Today as I was picking up my son from preschool, I noticed the Hebrew word “RUACH” on the license plate in front of me. I got out of my car, walked up to the driver, the father of one of my son’s preschool friends, and told him that I liked his license plate before heading into the school.
A few minutes later, we struck up a conversation, and he told me that the car was once owned by a Jewish psychotherapist, to which I nodded and said “that makes a lot of sense!” He then asked me about my knowledge of Hebrew, so I explained to him that 29 years ago I wrote a paper about the original Hebrew meanings of words in the Old Testament that in English are relevant to the field of psychology (e.g. mind, body, spirit, etc.). The Hebrew word “ruach” is usually translated to “spirit” in English.
I wrote this paper as a Psychology major at a Christian college in the Midwest, and I was curious about these translations and more than a bit disturbed by the idea of christians in America, immersed in dualistic Western culture, quoting the Old Testament, which was written by Hebrews immersed in a monistic culture. “Dualists translating for monists…what could go wrong?!” would have been the appropriate bumper sticker for this topic that has been extensively analyzed by many scholars.
For most christians in the West and for most Westerners in general, including most of the people reading this post, the term “spirit” conjures an idea that is inherently dualistic….a kind of something that doesn’t have material existence and is not limited by it. This western approach is exemplified in post-death expressions such as “He’s in a better place now” or “The body dies but the spirit lives on”. This dualistic way of thinking is common even among westerners who study eastern non-dual philosophy.
This western image of spirit is not what the Hebrews meant by “ruach”, which has at least a dozen different meanings in the Old Testament.
Why write about Old Testament words on the PCAB blog? Because the problematic situation of western, dualistic christians communicating with monistic Old Testament terms is mirrored any time westerners try to translate psycho-spiritual terms from monistic sources. At PCAB, the very act of looking at our relationships with ourselves, others, and anything bigger than ourselves places us automatically in a psycho-spiritual context wherein we pull ideas from many sources. Eastern philosophy, affective neuroscience, and somatic psychology, all of which play a prominent role at PCAB, are not dualistic, so this conflict with the western culture that lives inside most of us creates communication challenges on both an intra- and inter-personal level, particularly around the topics of pain and “Who/what am I?”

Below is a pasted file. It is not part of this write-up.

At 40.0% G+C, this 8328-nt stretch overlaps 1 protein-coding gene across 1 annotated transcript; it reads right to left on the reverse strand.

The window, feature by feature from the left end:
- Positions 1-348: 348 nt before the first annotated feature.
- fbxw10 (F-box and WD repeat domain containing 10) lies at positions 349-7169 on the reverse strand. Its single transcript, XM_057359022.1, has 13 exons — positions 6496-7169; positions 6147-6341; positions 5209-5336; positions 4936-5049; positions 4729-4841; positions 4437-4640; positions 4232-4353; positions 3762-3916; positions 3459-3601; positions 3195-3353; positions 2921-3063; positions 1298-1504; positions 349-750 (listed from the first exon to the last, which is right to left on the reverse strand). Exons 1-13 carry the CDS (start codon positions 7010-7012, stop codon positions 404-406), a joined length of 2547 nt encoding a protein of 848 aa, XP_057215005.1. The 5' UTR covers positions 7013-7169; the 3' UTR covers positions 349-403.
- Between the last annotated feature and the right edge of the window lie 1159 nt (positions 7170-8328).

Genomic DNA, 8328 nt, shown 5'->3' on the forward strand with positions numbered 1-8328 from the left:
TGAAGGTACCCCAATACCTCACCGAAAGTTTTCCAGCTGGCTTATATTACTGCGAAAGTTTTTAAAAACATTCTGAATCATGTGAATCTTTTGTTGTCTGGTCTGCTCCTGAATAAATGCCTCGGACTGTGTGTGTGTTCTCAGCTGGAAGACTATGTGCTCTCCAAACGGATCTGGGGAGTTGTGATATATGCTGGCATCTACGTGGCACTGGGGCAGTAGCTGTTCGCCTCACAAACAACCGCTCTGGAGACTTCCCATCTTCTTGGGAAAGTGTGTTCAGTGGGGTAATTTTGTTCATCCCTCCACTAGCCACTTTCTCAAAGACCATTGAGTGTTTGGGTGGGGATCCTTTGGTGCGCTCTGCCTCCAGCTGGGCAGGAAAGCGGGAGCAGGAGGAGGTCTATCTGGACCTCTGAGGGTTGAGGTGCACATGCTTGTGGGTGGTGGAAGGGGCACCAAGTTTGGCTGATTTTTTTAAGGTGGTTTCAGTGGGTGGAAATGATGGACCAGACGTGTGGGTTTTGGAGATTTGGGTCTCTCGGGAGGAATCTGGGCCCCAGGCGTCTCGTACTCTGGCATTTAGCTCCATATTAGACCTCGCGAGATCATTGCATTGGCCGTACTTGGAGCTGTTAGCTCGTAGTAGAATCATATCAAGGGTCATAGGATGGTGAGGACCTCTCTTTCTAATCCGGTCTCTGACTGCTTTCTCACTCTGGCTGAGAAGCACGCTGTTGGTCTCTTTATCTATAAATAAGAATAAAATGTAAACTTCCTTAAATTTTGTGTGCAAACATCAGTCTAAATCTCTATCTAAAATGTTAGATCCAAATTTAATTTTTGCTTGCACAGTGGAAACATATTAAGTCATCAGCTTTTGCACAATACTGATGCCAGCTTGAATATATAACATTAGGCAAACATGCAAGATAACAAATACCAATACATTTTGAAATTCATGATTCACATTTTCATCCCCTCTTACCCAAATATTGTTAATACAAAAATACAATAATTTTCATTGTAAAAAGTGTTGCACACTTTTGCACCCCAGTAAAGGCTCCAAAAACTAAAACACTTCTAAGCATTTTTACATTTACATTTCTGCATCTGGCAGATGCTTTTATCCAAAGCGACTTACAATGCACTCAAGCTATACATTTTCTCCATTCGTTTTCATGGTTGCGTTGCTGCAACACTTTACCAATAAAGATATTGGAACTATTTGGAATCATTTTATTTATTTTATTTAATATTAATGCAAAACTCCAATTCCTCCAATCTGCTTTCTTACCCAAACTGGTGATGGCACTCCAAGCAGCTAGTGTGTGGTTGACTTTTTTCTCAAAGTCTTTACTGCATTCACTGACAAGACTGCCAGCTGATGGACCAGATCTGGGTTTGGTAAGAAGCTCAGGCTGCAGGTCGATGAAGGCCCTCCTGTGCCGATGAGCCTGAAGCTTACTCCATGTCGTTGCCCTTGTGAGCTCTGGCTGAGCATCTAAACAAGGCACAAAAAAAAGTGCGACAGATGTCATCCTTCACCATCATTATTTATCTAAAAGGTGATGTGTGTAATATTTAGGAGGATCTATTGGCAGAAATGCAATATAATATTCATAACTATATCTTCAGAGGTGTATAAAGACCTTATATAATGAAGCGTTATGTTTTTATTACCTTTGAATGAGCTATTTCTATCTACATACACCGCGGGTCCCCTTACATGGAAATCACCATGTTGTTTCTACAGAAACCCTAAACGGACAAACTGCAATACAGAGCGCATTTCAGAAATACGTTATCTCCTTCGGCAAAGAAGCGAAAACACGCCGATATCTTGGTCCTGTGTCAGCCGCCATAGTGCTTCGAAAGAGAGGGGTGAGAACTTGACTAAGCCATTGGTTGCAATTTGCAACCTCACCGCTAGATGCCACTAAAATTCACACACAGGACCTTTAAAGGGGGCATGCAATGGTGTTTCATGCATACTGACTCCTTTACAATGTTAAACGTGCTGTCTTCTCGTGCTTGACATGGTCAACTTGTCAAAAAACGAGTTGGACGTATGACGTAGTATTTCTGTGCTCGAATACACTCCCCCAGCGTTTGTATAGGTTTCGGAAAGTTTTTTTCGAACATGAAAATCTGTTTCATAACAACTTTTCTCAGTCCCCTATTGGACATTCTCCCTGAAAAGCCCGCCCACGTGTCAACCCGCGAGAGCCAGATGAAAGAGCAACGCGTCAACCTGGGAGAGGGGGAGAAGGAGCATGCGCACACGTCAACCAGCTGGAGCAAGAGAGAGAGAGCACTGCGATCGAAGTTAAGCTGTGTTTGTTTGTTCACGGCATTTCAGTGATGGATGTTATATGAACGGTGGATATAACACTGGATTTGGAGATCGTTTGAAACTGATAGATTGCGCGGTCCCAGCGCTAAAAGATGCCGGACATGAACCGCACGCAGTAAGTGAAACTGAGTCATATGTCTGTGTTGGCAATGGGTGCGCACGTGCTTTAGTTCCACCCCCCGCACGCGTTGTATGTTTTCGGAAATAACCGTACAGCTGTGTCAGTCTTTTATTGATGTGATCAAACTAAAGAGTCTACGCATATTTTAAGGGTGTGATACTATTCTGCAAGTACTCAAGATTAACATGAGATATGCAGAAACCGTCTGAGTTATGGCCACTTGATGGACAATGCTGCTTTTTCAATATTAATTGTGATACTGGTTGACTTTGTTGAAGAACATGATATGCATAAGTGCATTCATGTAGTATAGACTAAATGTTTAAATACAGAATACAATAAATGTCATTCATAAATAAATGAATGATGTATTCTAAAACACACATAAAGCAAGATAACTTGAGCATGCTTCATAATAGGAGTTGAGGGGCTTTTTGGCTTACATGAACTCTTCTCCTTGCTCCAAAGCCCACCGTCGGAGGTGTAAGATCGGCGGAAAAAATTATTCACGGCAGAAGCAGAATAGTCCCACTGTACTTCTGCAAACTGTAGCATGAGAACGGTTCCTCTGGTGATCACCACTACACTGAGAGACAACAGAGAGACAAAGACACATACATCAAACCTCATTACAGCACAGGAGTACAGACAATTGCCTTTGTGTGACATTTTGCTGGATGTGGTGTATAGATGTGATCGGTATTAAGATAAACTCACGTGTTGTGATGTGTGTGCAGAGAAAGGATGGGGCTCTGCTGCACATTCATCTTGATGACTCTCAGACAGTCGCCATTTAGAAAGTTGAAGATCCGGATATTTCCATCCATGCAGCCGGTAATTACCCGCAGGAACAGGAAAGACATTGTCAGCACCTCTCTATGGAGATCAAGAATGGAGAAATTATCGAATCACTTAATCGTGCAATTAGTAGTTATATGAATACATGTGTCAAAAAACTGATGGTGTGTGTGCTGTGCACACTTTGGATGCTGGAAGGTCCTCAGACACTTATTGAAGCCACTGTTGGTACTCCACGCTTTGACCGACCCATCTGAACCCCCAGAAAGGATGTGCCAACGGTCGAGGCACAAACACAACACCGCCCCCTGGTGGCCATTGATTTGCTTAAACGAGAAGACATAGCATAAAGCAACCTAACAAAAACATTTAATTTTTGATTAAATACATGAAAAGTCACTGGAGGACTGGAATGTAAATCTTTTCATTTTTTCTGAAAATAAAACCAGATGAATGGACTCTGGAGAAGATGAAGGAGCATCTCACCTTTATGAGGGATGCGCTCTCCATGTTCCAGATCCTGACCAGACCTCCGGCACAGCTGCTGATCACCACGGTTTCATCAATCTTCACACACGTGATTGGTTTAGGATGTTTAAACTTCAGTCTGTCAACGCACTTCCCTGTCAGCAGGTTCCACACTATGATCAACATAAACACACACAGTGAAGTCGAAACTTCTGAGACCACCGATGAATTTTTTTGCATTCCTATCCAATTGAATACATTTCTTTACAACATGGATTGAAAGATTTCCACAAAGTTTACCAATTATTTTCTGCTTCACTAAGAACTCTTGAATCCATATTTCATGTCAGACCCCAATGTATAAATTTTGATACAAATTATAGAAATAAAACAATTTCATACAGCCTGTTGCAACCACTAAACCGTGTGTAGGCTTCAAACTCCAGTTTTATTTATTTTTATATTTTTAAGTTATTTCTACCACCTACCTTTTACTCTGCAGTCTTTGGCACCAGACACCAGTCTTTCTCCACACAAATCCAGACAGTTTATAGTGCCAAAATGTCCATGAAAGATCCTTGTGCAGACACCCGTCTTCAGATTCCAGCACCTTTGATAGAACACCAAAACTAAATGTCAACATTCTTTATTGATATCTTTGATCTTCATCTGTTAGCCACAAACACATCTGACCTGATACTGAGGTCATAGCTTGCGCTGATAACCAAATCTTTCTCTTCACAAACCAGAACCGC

There’s no easy solution for translating across paradigms, but the first step is always becoming aware that two different languages are being spoken, sometimes out of the same mouth at the same time. From there we can better question and explore our fundamental assumptions about ourselves, which then changes what it means for one person to care for another, or who/what we are caring for as massage therapists. Are we caring for a body and avoiding “spirit”, as the legal dualistic definition of massage therapy would suggest? Or are we caring for a whole being, something far easier to point to from a monistic point of view?